Health benefits of okra and a curry recipe to heal inflammation

By Julie Daniluk RHN
okra in a bowl Getty Images

Botanically, okra belongs to the mallow family. Much like real marshmallow, the mucilage, a sticky substance containing polysaccharides, helps improve digestion and may be used in the treatment of gastritis, gastric ulcer and liver/gallbladder cleansing. Okra’s mucilage helps to lubricate and soothe the bowel, protecting it from chronic inflammation that can lead to irritable bowel syndrome.

Try adding okra to your next soup, stew, or stir-fry to experience these five incredible benefits:

1. Eating okra helps to rid the body of toxins and excess cholesterol. During the process of digestion, bile which is largely made up of cholesterol soaks up acids and toxins from the body. The soluble pectin-based mucilaginous fibre in okra binds with this toxic bile and allows it to be eliminated quickly. If these toxic materials sit in the bowel too long they can be reabsorbed causing inflammation, leading to bowel disease. This same process eliminates excess cholesterol from the body thereby lowering serum cholesterol levels and reducing the risk of heart disease.


Compared to over-the-counter constipation medications, okra is much cheaper and has none of the side effects associated with this type of medication. The insoluble fibre in okra absorbs water and ensures bulk in the stool, while the soothing and lubricating quality of the mucilage found in okra can aid in elimination and reduce colorectal cancer.

2. Okra helps to control blood sugar. Regulating blood sugar is a key factor in the prevention of diabetes and heart disease. The fibre in okra controls the rate at which sugar is absorbed from the small intestine into the blood stream.

3. Okra can boost your immunity. The fibre found in okra also feeds the good bacteria in your gut. Maintaining a healthy ratio of good to bad bacteria is crucial to keeping the immune system functioning. Okra is also a great source of vitamin C, which can reduce episodes of cold and cough and protect the body from harmful free radicals.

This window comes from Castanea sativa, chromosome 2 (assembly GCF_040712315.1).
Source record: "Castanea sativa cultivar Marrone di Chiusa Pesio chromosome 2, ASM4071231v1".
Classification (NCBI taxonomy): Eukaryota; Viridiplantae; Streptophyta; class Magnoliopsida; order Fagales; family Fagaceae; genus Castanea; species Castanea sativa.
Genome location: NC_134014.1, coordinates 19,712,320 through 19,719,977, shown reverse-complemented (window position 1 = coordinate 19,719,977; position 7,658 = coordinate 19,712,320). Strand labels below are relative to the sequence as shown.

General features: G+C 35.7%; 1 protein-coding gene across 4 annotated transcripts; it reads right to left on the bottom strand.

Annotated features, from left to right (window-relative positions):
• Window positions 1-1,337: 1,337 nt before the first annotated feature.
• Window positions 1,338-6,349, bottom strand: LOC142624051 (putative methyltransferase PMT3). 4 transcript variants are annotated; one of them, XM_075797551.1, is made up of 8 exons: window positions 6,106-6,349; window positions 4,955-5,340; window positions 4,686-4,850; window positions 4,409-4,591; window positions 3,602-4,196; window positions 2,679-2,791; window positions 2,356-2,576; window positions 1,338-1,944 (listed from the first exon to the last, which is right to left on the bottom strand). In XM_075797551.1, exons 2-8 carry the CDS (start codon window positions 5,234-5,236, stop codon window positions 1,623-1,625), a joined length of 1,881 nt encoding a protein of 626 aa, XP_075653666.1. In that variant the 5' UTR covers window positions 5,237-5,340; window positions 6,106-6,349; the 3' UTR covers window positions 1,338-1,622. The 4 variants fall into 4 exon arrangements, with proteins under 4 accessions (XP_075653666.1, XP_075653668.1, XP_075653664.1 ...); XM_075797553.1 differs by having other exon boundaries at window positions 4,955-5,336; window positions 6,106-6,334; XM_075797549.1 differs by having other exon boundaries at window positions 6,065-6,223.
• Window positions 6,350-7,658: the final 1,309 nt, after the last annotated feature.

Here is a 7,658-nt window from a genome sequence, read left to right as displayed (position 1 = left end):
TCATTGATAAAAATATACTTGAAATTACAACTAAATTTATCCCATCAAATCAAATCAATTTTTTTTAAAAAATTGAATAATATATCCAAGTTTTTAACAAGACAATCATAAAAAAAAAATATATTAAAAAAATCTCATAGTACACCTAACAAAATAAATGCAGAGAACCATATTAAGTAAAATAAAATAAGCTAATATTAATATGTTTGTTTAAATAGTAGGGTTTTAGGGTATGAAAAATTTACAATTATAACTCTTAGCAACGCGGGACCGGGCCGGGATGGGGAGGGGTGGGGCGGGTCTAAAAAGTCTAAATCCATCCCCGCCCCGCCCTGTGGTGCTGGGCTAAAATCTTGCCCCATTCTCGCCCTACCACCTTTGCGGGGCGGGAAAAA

4. Eating okra can protect you from developing stomach ulcers. The bacteria heliobacter pylori (or h. pylori) is known to cause stomach ulcers. Okra contains glycosylated compounds which have been shown to inhibit h. pylori from attacking the lining of the stomach.

5. Okra reduces birth defects. Enjoy okra during the pre-conception period because it's high in folic acid, which is important for women trying to conceive. Okra’s also a good source of vitamin B6 and calcium. A half cup of okra provides you with 10 percent of the daily recommended levels of B6 and folic acid. Beyond making babies, B6 and folic acid helps reduce depression and PMS symptoms as well!  

Okra stirfry from julie daniluk   Okra stirfry from julie daniluk

Coconut Curried Okra
Okra is a very low-calorie vegetable, only 30 calories per 100 gram serving. The pods contain healthy amounts of the antioxidants beta carotene, xanthin and lutein. These compounds are essential for vision, healthy lungs and skin. Consumption of natural vegetables and fruits rich in flavonoids also helps to protect from lung and oral cavity cancers.

1 tbsp coconut oil
1 medium onion chopped
2 cloves garlic, finely chopped
1 1/2 tsp turmeric powder
1/2 tsp cinnamon powder
1/2 tsp cumin powder
1/2 tsp ginger powder and/or 1 tsp grated fresh ginger
3 cups fresh okra washed and chopped
1 tsp of honey
Unrefined pink or grey sea salt to taste
1 tsp mustard seed
1 tsp of apple cider vinegar (optional)
1/2 cup of tomato sauce or broth
1/3 cup of coconut milk
Optional: 1 cup cherry tomatoes, halved

1. To avoid okra from getting slimy, keep it completely dry when cutting. Consider washing the okra the day before and allowed it to completely air-dry.
2. Add coconut oil into a pan over medium heat. Add the onions, garlic, and spices, and sauté until onions begin to soften.
3. Add the okra, honey, salt and mustard seed. Cook for another 2 minutes.
4. Add vinegar, tomato sauce or broth. Cover and bring to a simmer for 4 to 5 minutes.
5. When the okra is almost tender, add the coconut milk and simmer for another 3-4 minutes.
6. Taste the curry and see if it needs any more seasoning. If time allows, let the dish rest for 10 minutes to allow the sauce to thicken. Fold in cherry tomatoes if desired, and serve immediately.

Makes 4 servings.

Nutritionist Julie Daniluk hosts Healthy Gourmet, a reality cooking show that looks at the ongoing battle between taste and nutrition. She is the author of Meals That Heal Inflammation.


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